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Towns v. Ramos


May 16, 2008


The opinion of the court was delivered by: Donald G. Wilkerson United States Magistrate Judge


Currently pending before the Court are Plaintiff's motions for Extension of Time to File Discovery (Doc. 28), to Compel Discovery (Doc. 35), for Enlargement of Time to File Dispositive Motions (Doc. 38), and for Appointment of Counsel (Doc. 29).


On June 29, 2007, the Court entered a scheduling order in this action setting the close of discovery for November 29, 2007, and the deadline for filing dispositive motions for December 14, 2007. On September 25, 2007, the Plaintiff filed this motion seeking additional time for discovery. In the motion, Plaintiff describes a number of obstacles preventing him from researching and preparing his case, including, difficulty accessing the correct resources from the law library, institutional lock down, and an ongoing conspiracy by the defendants and other prison officials to deny his access to courts. Because of these difficulties, Plaintiff asks for an unspecified amount of time to complete discovery in the action.

The standard for amending a scheduling order is governed by Rule 16(b)(4), which states "[a] schedule may be modified only for good cause and with the judge's consent." Fed. R. Civ. P. 16(b)(4). The good cause standard focuses on the diligence of the party seeking to amend the schedule. See Trustmark Ins. Co. v. Cologne Life Re of America, 424 F.3d 542, 553 (7th Cir. 2005).

The Court finds that Plaintiff has shown good cause for his inability to successfully conduct discovery. Thus, the Plaintiff's Motion for an Extension of Time to File Discovery (Doc. 29) is GRANTED. The Court notes, however, that this motion was filed in September 2007, that therefore, Plaintiff has had eight months since the filing of the motion to obtain the materials necessary to prepare his case. Accordingly, the Court amends the scheduling order, setting the close of discovery for June 2, 2008.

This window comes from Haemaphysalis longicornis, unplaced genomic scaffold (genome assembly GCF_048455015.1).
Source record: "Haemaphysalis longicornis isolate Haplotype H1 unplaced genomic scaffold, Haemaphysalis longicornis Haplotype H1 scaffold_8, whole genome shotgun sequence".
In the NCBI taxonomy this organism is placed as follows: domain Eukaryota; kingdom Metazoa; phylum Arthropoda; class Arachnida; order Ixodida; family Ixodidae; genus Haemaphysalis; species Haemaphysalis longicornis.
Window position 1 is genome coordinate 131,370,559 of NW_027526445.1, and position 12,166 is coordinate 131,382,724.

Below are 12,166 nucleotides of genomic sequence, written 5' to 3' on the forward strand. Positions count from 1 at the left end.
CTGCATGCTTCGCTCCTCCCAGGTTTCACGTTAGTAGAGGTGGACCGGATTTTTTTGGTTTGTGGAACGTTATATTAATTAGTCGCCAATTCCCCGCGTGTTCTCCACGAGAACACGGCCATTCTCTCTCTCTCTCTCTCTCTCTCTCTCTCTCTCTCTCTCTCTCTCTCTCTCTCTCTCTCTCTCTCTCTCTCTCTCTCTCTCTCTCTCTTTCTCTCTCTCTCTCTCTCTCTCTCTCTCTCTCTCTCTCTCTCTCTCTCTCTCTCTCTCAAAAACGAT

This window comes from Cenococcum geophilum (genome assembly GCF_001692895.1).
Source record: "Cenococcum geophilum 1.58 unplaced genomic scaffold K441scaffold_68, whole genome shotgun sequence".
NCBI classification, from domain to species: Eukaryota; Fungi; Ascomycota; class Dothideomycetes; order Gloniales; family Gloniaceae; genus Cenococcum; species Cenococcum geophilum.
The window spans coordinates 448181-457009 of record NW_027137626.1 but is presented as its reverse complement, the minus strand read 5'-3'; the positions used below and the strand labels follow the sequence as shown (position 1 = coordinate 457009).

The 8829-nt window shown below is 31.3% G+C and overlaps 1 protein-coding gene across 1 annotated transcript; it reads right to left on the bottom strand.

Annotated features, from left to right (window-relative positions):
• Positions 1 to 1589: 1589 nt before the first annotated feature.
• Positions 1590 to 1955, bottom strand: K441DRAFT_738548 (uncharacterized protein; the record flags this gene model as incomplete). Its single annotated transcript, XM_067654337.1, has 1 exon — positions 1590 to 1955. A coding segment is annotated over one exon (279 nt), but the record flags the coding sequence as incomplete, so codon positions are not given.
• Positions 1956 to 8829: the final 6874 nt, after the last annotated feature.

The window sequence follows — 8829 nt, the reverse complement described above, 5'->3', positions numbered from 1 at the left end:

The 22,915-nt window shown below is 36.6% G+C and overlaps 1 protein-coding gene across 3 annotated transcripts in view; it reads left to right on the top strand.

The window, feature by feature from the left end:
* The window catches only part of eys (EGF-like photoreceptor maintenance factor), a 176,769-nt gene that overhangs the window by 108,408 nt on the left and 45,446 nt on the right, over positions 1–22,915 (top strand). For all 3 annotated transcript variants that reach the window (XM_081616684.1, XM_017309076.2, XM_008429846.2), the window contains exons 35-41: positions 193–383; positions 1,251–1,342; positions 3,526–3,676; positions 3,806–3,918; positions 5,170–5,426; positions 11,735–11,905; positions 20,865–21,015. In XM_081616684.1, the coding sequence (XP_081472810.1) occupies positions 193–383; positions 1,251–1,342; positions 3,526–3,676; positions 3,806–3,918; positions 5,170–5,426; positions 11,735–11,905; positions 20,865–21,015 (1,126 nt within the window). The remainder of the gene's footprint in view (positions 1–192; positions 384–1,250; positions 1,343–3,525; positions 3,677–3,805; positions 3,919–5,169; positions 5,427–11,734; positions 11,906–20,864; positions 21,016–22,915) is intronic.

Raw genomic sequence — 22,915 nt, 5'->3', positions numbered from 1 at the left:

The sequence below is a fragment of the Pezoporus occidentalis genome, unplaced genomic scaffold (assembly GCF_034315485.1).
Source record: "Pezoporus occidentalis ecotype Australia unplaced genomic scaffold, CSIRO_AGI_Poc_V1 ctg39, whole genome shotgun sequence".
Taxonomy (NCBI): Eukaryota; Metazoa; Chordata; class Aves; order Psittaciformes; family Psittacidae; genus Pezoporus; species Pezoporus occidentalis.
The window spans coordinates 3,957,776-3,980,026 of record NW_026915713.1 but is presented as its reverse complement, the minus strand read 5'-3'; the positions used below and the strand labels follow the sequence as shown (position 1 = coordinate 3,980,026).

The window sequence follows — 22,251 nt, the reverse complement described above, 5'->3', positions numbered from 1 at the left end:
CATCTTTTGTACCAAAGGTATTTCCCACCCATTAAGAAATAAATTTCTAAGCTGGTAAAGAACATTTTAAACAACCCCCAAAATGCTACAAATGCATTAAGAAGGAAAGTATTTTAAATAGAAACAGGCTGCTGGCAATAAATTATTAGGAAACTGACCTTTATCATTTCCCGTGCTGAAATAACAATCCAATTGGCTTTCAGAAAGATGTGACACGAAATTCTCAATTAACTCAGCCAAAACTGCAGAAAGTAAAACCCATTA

In this motion, Plaintiff seeks the Court to order Defendants to respond to his interrogatories and requests for production, stating that due to his inability to access the law library, he had difficulty preparing the interrogatories and requests for production. In response, Defendants ask that the motion to compel be denied because Plaintiff's requests were not timely under the Court's scheduling order (Doc. 36).

The Court, above, granted Plaintiff's request for additional time to complete discovery. Thus, Defendants' objections to the Motion to Compel are no longer relevant. Accordingly, the Plaintiff's Motion to Compel (Doc. 35) is GRANTED. Defendants shall respond to Plaintiff's interrogatories and requests for production by June 2, 2008.


Plaintiff seeks an extension of time to file dispositive motions in the action, citing the reasons outlined above: inability to access the law library and materials located therein. The Court has already extended the deadline for completion of discovery.

Thus, the Court will extend the deadline for responding to and filing dispositive motions. The Motion for Extension of Time to File Dispositive Motions (Doc. 38) is GRANTED. Plaintiff shall respond to or file dispositive motions on or before June 13, 2008. Defendants shall respond on or before June 27, 2008.

Finally, the Court informs the parties that because United States District Judge G. Patrick Murphy has set the matter for telephonic hearing on dispositive motions for July 14, 2008, no further extensions of time for discovery or dispositive motions will be granted.